./studio/spec/openbsd-x86-64/bin/x2c ./studio/spec/openbsd-x86-64/bin/ecdbgd ./studio/spec/openbsd-x86-64/bin/ec ./studio/spec/openbsd-x86-64/bin/ecb ./studio/spec/openbsd-x86-64/bin/estudio ./studio/spec/openbsd-x86-64/bin/quick_finalize ./studio/spec/openbsd-x86-64/lib/libmtfinalized.so ./studio/spec/openbsd-x86-64/lib/libmtwkbench.so ./studio/spec/openbsd-x86-64/lib/libfinalized.so ./studio/spec/openbsd-x86-64/lib/libwkbench.so ./esbuilder/spec/openbsd-x86-64/bin/esbuilder ./library/gobo/spec/openbsd-x86-64/bin/geant ./library/gobo/spec/openbsd-x86-64/bin/gec ./library/gobo/spec/openbsd-x86-64/bin/gelex ./library/gobo/spec/openbsd-x86-64/bin/geyacc ./library/gobo/spec/openbsd-x86-64/bin/gelint ./library/gobo/spec/openbsd-x86-64/bin/gepp ./library/gobo/spec/openbsd-x86-64/bin/getest ./library/gobo/spec/openbsd-x86-64/bin/gexace ./library/gobo/spec/openbsd-x86-64/bin/gexslt ./library/net/spec/openbsd-x86-64/lib/libnet.so ./library/net/spec/openbsd-x86-64/lib/libmtnet.so ./library/vision2/spec/openbsd-x86-64/lib/load_pixmap.o ./library/vision2/spec/openbsd-x86-64/lib/MTload_pixmap.o ./library/vision2/spec/openbsd-x86-64/lib/gtk_eiffel.o
All the GOBO stuff can be easily replaced by binaries that are compiled using GEC, the GOBO Eiffel compiler. This is portable and works out-of-the-box with newer versions of OpenBSD.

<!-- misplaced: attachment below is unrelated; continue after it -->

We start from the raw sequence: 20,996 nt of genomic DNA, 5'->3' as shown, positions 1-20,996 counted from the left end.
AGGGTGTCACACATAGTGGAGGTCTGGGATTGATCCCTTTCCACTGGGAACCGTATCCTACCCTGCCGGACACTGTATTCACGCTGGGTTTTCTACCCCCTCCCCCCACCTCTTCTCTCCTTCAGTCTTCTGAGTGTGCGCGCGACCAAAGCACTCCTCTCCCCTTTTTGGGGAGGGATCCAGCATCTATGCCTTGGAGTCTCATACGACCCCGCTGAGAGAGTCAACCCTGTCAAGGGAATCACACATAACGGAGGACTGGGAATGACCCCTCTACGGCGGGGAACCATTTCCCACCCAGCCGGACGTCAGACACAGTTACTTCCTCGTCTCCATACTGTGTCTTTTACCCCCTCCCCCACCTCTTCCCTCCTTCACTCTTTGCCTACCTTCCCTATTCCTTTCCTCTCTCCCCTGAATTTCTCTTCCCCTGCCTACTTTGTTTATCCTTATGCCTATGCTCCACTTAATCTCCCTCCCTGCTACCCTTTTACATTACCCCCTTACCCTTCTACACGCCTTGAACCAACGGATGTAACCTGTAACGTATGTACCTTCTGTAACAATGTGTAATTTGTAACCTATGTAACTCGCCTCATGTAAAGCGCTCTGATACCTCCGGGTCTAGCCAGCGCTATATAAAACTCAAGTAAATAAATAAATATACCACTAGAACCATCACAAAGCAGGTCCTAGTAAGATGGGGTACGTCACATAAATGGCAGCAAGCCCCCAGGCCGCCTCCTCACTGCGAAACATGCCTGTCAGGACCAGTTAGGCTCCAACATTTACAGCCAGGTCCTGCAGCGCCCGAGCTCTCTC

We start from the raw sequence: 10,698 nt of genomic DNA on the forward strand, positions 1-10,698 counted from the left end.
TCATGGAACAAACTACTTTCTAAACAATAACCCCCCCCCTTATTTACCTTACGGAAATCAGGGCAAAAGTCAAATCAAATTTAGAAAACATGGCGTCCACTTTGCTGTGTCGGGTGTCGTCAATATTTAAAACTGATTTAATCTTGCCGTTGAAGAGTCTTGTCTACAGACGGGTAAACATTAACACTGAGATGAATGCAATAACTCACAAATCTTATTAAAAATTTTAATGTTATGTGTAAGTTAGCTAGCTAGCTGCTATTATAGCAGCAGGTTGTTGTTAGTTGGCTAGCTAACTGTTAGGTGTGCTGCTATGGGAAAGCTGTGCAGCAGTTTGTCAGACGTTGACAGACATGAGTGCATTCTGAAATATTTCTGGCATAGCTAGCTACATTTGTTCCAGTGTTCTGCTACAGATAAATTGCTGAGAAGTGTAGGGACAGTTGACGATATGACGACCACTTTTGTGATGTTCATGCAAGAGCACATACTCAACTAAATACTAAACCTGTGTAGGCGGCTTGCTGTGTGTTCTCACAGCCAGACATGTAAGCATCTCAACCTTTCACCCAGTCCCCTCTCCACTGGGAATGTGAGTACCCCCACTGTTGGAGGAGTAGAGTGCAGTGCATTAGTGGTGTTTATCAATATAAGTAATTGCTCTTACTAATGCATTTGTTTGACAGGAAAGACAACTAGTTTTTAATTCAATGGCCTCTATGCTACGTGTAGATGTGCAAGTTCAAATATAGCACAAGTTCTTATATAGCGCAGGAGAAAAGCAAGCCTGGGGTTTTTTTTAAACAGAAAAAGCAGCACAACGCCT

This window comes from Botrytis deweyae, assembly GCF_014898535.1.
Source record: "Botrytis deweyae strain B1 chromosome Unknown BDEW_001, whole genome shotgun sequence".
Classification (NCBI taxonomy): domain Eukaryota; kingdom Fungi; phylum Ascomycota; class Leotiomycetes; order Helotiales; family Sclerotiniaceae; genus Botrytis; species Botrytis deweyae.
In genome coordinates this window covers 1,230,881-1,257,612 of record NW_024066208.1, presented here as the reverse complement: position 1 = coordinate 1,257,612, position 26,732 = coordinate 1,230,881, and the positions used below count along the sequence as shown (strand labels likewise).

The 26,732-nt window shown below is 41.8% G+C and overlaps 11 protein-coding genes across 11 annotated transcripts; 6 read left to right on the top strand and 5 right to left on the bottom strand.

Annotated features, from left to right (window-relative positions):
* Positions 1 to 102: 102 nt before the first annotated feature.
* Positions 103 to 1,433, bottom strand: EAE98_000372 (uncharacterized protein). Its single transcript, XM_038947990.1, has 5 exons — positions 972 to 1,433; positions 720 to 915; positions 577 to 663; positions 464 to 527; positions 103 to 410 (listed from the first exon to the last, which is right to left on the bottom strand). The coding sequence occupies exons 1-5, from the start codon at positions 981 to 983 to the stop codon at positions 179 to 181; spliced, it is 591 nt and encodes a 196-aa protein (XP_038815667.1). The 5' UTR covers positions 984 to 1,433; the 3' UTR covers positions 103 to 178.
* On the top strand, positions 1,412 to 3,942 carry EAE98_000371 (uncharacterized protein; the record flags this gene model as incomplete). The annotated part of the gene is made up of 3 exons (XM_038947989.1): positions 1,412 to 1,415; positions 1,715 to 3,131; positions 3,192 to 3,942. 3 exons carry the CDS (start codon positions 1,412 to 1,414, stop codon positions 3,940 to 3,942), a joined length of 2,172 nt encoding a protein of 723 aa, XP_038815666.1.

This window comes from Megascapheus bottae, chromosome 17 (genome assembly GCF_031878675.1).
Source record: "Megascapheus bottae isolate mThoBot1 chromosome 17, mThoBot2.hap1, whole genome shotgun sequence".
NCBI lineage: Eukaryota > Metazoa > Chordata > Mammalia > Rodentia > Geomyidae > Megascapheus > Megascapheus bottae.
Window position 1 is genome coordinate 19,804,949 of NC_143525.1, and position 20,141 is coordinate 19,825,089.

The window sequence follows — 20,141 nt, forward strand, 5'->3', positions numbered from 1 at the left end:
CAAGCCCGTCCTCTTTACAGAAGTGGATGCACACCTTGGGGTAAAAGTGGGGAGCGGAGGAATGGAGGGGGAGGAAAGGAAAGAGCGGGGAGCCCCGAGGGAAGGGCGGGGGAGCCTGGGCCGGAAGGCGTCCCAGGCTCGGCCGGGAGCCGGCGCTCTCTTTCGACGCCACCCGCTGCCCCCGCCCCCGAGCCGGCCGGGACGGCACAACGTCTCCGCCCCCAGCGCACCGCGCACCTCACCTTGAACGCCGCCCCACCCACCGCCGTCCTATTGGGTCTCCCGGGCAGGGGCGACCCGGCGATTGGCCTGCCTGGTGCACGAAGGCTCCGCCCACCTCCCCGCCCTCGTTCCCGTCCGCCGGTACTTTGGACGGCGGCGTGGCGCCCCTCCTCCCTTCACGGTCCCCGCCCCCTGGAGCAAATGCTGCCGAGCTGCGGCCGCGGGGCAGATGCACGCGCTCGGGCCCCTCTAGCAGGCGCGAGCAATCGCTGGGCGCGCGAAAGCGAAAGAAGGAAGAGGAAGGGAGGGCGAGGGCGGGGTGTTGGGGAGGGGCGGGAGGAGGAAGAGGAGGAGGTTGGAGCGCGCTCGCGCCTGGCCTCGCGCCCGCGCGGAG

The run-time system libraries (lib[mt]finalized.so and lib[mt]wkbench.so) can be compiled by using the build.eant script in the C directory. This is also true for the other .so and .o files, where the source code is available in Clib directories. Just make sure that you have 'finish_finalize' (a shell script) in your path. For each dynamic library (.so), there is also a static library (.a) which you should also copy over, too.
'x2c' and 'ecdbgd' are both written in C and built together with the run-time.
Now the only binaries left are: ec, quick_finalize, ecb, estudio and esbuilder. I did not actually bother with esbuilder, because I am not using it.
For all others, I have to build the source code, without C compiling it. This needs to be done on OpenBSD 5.4, before you upgrade to a higher version. For example, to create the quick_finalize source code, run:
ec -config tools/quick_finalize/quick_finalize.ecf -finalize
I do this with all four binaries and then copy everything from my virtual machine (on Linux) to my actual OpenBSD box. Once there, I build the non-Eiffel binaries above and copy them over into the target tree.
Finally, I go into the EIFGENs directory and just run a 'finish_freezing' (perhaps after a 'make clobber') for each binary and copy the result as well. All done, and I have EiffelStudio for my current version of OpenBSD.
The way forward
Ok - I have EiffelStudio working again, but it took a lot of fiddling. I have to develop a version of C_DATE that is compatible with Windows and OpenBSD. Once that is in the main tree and Manu continues supplying PorterPackages, things will be much easier.